Samsung Knox Is Weak, Researcher Says - InformationWeek

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10/24/2014
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Samsung Knox Is Weak, Researcher Says

Samsung's Knox security software for Android devices handles passwords in a way that undermines encryption, an anonymous researcher says.

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An unidentified security researcher has analyzed the design of Samsung's Knox security software for Android devices and claims that the code implements encryption in an insecure manner.

The researcher, in a blog post published under the name "Ares," cites the US government's decision to certify Knox for government use as a rationale for releasing the findings.

This week, Samsung's Galaxy S4 and S5, Galaxy Note 3, and Galaxy Note 10.1 2014 Edition were added to the Commercial Solutions for Classified (CSfC) Program run by the National Security Agency and Central Security Service. This followed the US Department of Defense's approval of Samsung Knox-enabled devices in May 2013 for use in DoD networks.

It also followed Google's announcement this year that it has partnered with Samsung to make portions of the Knox software available to the recently released Android Lollipop.

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The problem with Knox is a simple one: Samsung has relied on security through obscurity, a practice widely frowned on by security experts, particularly in an era of instantaneous worldwide electronic publishing.

"Ares" found that Knox writes the PIN used to initiate password recovery to an XML file in readable form -- cleartext. Entering the PIN correctly returns a password hint: the first and last character of the password, along with the length of the password. From this, "Ares" reports being able to deduce that Knox stores the user's password on the device.

So not only is Knox making the password weaker to anyone with the PIN -- and anyone can get the PIN -- by revealing information about its characters and length, but it's storing the password (in encrypted form) where it can be attacked.

Worse still, the researcher's code analysis indicates that Knox is relying on predictable strings -- a hardcoded string and the device's Android ID -- to generate the encryption key.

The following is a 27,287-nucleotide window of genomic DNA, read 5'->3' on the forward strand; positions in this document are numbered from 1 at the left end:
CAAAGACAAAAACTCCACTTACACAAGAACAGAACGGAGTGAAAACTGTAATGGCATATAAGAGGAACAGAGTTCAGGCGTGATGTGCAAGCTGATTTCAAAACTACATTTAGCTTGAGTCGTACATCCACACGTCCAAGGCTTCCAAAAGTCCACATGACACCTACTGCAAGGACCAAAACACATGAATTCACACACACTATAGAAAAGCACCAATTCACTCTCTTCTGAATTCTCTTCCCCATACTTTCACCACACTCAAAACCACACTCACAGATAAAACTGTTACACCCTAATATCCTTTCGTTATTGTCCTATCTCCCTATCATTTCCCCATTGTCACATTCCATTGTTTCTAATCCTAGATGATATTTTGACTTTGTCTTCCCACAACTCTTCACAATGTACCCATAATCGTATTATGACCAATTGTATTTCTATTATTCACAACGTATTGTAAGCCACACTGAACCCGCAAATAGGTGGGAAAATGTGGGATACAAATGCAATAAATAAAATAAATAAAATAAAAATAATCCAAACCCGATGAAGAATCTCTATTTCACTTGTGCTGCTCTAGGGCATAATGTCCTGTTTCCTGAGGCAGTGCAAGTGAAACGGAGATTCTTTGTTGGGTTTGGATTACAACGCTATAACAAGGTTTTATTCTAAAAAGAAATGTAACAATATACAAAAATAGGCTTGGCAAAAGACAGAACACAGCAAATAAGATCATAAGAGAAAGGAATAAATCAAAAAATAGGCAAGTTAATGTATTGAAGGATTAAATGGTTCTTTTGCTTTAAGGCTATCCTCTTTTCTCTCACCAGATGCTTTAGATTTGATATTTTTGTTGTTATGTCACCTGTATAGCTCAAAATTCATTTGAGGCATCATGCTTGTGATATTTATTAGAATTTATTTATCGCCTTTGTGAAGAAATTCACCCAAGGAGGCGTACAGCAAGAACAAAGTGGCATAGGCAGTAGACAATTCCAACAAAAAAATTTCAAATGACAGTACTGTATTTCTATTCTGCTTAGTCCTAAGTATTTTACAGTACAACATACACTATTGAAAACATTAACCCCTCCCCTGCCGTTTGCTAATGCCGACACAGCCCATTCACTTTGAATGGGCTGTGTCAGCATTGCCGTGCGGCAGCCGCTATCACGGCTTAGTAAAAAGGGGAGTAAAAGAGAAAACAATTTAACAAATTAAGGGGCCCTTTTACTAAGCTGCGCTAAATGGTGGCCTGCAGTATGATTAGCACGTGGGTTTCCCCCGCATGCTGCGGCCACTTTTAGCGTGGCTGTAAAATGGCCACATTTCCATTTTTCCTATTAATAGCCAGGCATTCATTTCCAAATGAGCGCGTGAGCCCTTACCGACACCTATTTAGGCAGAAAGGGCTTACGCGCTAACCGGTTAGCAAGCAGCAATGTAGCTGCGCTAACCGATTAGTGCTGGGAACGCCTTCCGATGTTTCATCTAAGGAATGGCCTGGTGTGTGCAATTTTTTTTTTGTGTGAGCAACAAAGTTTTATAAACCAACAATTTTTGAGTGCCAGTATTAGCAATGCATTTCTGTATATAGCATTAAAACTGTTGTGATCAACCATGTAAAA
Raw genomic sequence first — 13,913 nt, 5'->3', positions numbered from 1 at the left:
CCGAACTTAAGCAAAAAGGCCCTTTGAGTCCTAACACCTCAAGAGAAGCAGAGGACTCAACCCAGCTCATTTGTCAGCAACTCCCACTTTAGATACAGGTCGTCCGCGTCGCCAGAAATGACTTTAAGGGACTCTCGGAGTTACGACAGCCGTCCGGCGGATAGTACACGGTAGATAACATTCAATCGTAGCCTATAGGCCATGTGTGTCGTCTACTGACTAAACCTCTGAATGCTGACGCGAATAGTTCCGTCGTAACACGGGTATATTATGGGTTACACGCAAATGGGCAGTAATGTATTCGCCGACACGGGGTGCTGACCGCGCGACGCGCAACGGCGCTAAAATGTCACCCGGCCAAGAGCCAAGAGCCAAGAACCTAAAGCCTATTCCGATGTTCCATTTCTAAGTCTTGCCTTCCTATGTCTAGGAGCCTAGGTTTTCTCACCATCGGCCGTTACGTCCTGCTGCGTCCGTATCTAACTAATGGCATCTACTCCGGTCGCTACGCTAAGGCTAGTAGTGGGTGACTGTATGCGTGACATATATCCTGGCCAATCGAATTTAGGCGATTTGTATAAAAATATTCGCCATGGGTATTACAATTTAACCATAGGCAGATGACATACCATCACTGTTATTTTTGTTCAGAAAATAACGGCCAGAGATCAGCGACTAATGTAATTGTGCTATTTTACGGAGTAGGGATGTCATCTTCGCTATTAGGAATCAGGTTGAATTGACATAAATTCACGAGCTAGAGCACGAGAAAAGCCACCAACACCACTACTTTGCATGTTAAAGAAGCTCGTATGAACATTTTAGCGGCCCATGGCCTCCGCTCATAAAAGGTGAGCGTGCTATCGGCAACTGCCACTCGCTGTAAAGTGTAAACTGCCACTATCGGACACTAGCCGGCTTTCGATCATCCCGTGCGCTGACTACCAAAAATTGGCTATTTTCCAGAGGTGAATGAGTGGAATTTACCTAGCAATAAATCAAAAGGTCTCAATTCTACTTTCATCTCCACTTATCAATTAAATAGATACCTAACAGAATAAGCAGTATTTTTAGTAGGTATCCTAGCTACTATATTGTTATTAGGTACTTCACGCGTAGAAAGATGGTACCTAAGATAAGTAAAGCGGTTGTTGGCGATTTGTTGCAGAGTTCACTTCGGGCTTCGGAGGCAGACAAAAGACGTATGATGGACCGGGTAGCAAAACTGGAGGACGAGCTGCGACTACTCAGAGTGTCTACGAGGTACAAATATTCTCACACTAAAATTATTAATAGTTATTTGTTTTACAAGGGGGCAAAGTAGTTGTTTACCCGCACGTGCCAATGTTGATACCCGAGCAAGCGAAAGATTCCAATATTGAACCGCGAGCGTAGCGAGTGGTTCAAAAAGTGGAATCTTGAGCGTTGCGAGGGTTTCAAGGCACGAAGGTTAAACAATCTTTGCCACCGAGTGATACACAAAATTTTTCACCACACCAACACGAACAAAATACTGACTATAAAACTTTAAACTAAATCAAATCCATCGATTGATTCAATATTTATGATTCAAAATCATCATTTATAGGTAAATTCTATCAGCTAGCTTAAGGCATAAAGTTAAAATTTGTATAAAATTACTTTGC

"Samsung really tried to hide the functionality to generate the key, following the security-by-obscurity rule," the blog post explains. "In the end it just uses the Android ID together with a hardcoded string and mix[es] them for the encryption key. I would have expected from a product called Knox a different approach."

"Ares" advises Samsung to use a key-generation function that's not predictable and not to store the password on the device. Storing it on the device enhances convenience, by making password recovery possible as a local operation, but it undermines security.

Neither Samsung nor Google responded to requests for comment.

"Knox is better than nothing and represents a first cut standard of creating a secure environment for hosting applications on Android," Philip Lieberman, president of the security software company Lieberman Software, said in an email. "A better strategy would be the use of special purpose hardware on the device itself which is the approach used by Apple and Microsoft that creates walled gardens for their ecosystems."

Knox relies on security through obscurity, Lieberman said, because stronger security would have required fundamental changes to Android's security model or special hardware. "Government users have successfully used Android for high-security applications, but the entire operating system and stack were custom built and hosted on special-purpose storage and encryption technology. The use of consumer software and hardware is a dream for commercial and government users, but to date this is still a dream, hope, and desire."

Update: Samsung on Friday challenged the researcher's claims in a blog post. "We analyzed these claims in detail and found the conclusions to be incorrect for KNOX enterprise solutions," the company said, offering specific refutations for two of the three points raised and arguring that the storage of a password on the device is not an issue because KNOX Trusted Boot protects it.